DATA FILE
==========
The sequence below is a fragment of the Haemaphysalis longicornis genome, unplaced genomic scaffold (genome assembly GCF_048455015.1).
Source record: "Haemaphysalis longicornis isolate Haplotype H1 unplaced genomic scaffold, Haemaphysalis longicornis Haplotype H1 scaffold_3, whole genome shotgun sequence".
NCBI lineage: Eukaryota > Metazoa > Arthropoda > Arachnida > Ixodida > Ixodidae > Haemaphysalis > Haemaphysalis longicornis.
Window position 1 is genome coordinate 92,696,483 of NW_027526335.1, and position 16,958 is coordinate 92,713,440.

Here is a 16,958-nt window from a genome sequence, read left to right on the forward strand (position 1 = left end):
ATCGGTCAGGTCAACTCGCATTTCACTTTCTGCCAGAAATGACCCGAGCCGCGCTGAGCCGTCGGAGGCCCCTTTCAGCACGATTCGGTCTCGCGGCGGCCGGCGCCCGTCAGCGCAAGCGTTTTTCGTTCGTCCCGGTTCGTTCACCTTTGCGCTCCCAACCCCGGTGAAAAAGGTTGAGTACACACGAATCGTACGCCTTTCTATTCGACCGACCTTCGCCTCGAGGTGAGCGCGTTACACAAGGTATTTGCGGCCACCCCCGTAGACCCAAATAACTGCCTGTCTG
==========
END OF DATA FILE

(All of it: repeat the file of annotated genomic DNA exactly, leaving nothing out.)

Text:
The sequence below is a fragment of the Haemaphysalis longicornis genome, unplaced genomic scaffold (genome assembly GCF_048455015.1).
Source record: "Haemaphysalis longicornis isolate Haplotype H1 unplaced genomic scaffold, Haemaphysalis longicornis Haplotype H1 scaffold_3, whole genome shotgun sequence".
NCBI lineage: Eukaryota > Metazoa > Arthropoda > Arachnida > Ixodida > Ixodidae > Haemaphysalis > Haemaphysalis longicornis.
Window position 1 is genome coordinate 92,696,483 of NW_027526335.1, and position 16,958 is coordinate 92,713,440.

Here is a 16,958-nt window from a genome sequence, read left to right on the forward strand (position 1 = left end):
ATCGGTCAGGTCAACTCGCATTTCACTTTCTGCCAGAAATGACCCGAGCCGCGCTGAGCCGTCGGAGGCCCCTTTCAGCACGATTCGGTCTCGCGGCGGCCGGCGCCCGTCAGCGCAAGCGTTTTTCGTTCGTCCCGGTTCGTTCACCTTTGCGCTCCCAACCCCGGTGAAAAAGGTTGAGTACACACGAATCGTACGCCTTTCTATTCGACCGACCTTCGCCTCGAGGTGAGCGCGTTACACAAGGTATTTGCGGCCACCCCCGTAGACCCAAATAACTGCCTGTCTG